End Compressor Chains with a Limiter

Stacking compressors to achieve a desired sound is a fairly common technique, as it opens up a whole new world of tonal possibilities! It can also help you achieve a better compressed sound in general since you’ll be spreading the workflow out amongst multiple plug-ins.

That said, there are many situations in which you might want to consider topping off your compression chain with a limiter, especially if you just can’t seem to pin an element of your mix in place! Let’s talk about how to do this and why you should consider it.

Setting Up Your Signal Chain

It’s common to start off your compression signal chain with two compressors. One of these compressors might have a more laid back, fast-attack slow-release sound, while another could have a medium attack and a fast release to bring a bit of movement into the mix (no pun intended). You could put these compressors in whichever order you’d like, experiment, and see what sounds best to you! After these compressors, instantiate a limiter plug-in.

Limiting After a Compression Chain

Dialing in Your Limiter

Now, let’s say you got your two compressors dialed in mostly to your liking on a vocal, but one of your compressors is adding a lot of movement so you’d like to pin it in place just a bit more. Enter the limiter!

If you’re using a limiter plug-in, dial in your ceiling control so that it’s just barely above the highest volume peak that your source hits. Don’t do any gain reduction quite yet. Then, bring your threshold down so that the vocal gets louder and hits the limiter’s ceiling, just barely causing any gain reduction to occur.

Potential Limiter Settings on a Compressor Plug-In

If you made your source too loud, play around with balancing the threshold and ceiling controls until the volume of your source is right where you want it.

Depending on how much gain reduction your compressors are doing, you might want to go easy with the amount of gain reduction happening on your limiter. If you push it too hard, you could end up making your source sounds too squashed, pumpy, and unnatural. We wouldn’t want that!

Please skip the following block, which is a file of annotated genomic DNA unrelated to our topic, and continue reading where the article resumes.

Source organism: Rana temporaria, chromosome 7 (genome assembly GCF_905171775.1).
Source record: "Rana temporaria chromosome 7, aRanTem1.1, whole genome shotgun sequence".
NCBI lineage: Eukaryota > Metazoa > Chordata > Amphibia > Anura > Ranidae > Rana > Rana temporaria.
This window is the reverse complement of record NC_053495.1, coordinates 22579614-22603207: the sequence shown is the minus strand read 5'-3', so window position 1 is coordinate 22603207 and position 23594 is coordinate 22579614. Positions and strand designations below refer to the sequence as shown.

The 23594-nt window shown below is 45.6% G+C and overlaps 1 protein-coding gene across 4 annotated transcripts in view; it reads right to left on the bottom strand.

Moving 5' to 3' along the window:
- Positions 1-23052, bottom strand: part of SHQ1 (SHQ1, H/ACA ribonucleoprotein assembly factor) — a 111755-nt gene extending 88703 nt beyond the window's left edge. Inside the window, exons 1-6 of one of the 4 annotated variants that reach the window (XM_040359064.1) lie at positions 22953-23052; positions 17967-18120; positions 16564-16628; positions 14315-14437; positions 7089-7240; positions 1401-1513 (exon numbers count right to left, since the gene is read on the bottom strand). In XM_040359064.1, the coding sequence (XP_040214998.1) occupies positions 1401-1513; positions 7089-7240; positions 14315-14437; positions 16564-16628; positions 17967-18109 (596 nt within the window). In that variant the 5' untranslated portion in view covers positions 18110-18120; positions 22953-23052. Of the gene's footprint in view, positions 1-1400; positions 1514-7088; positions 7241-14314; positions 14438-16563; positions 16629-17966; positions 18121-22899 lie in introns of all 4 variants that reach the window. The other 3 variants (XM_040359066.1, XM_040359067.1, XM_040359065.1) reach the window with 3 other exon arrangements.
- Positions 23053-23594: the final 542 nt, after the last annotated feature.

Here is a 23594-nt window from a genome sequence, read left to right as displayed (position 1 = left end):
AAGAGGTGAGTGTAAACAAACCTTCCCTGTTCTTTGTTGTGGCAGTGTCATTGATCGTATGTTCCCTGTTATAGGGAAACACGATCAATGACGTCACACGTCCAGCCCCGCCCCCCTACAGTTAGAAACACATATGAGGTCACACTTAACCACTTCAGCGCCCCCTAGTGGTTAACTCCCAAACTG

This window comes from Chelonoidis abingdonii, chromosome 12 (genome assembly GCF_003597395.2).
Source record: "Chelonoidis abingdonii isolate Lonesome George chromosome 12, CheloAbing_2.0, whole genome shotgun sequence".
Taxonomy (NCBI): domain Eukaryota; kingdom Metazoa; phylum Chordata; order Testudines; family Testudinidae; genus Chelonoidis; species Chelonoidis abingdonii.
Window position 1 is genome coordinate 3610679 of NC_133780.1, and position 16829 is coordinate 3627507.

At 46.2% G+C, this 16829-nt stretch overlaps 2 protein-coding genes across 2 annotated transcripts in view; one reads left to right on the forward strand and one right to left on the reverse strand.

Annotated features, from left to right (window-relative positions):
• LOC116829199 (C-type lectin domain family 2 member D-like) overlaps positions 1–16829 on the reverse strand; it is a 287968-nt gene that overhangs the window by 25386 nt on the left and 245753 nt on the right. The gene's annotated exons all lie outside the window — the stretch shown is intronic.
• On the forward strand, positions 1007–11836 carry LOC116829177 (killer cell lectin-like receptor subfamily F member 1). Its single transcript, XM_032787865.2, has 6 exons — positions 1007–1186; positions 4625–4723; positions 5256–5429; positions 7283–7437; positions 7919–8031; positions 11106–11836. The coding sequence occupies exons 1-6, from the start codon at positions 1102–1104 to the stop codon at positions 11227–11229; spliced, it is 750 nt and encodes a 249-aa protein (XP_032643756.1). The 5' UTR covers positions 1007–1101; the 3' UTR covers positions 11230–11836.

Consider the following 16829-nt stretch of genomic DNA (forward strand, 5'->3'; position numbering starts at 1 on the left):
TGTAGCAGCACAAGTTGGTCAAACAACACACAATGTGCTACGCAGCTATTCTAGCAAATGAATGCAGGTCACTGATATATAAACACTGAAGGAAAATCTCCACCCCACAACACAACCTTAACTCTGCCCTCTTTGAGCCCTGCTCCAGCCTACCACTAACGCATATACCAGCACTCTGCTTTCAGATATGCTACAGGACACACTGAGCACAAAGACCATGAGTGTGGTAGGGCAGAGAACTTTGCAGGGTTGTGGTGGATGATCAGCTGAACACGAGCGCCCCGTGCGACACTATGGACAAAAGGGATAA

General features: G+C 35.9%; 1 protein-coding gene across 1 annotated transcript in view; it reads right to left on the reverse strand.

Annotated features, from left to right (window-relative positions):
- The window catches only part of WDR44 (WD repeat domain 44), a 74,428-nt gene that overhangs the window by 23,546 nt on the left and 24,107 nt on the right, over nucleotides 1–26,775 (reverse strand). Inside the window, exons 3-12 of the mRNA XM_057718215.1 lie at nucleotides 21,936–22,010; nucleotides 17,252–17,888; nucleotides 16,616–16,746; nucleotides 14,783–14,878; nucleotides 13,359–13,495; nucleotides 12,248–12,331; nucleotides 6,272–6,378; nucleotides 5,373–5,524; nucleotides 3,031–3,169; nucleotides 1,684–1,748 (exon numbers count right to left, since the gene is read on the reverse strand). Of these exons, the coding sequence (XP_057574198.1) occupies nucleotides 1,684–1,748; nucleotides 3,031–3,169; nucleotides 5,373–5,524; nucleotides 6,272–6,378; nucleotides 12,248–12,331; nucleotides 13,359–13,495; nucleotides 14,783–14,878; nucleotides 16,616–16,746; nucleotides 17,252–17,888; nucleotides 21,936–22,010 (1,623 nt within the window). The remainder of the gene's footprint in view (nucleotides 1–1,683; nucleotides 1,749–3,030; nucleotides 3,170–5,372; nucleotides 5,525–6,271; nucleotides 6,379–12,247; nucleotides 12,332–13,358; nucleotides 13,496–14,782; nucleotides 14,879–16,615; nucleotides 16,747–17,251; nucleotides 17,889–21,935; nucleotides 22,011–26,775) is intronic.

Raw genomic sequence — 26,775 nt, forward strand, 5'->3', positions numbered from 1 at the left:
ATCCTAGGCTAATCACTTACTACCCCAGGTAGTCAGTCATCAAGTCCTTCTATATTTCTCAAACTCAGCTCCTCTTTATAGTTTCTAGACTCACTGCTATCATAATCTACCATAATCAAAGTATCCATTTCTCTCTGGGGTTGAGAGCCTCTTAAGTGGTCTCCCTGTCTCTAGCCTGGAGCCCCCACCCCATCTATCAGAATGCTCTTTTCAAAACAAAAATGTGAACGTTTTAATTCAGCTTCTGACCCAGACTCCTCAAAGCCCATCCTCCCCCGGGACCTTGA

An Insurance Policy

Note that pinning your dynamics in place isn’t the only reason you might want to incorporate a limiter into your compression chains. Rather, it’s also a great way to make sure that you tame unwanted peaks and transients that could be triggering other dynamics processors too aggressively. You may end up eliminating some issues you didn’t even know you had!

The McDSP 4040 Retro Limiter Plug-In

If you’re looking for a great limiter to use for this application, try out the 4040 Retro Limiter by McDSP!

The 4040 Retro Limiter by McDSP

You might notice that the 4040 has an incredibly simple two-knob interface, but don’t let that fool you, as it has quite a few unique things going on under the hood.

For starters, it has a completely original algorithm, meaning that it isn’t modeled after any hardware units and that it has its own unique sound!

Furthermore, this plug-in combines a look-ahead brick wall limiter function with several subjective treatments that make the 4040’s effect subtle, yet vintage. Lastly, like the rest of the plug-ins in McDSP’s Retro Pack, it features an output stage topology that eliminates digital clipping at any output level, leaving behind a smoother distortion characteristic in its place.

Want to check out the 4040 for yourself? Try out a free 14-day, fully functional 4040 Retro Limiter trial here.

As always, we hope you learned something new! Be sure to sign up for our newsletter below to stay up to date on all things McDSP. We’ll see you next time!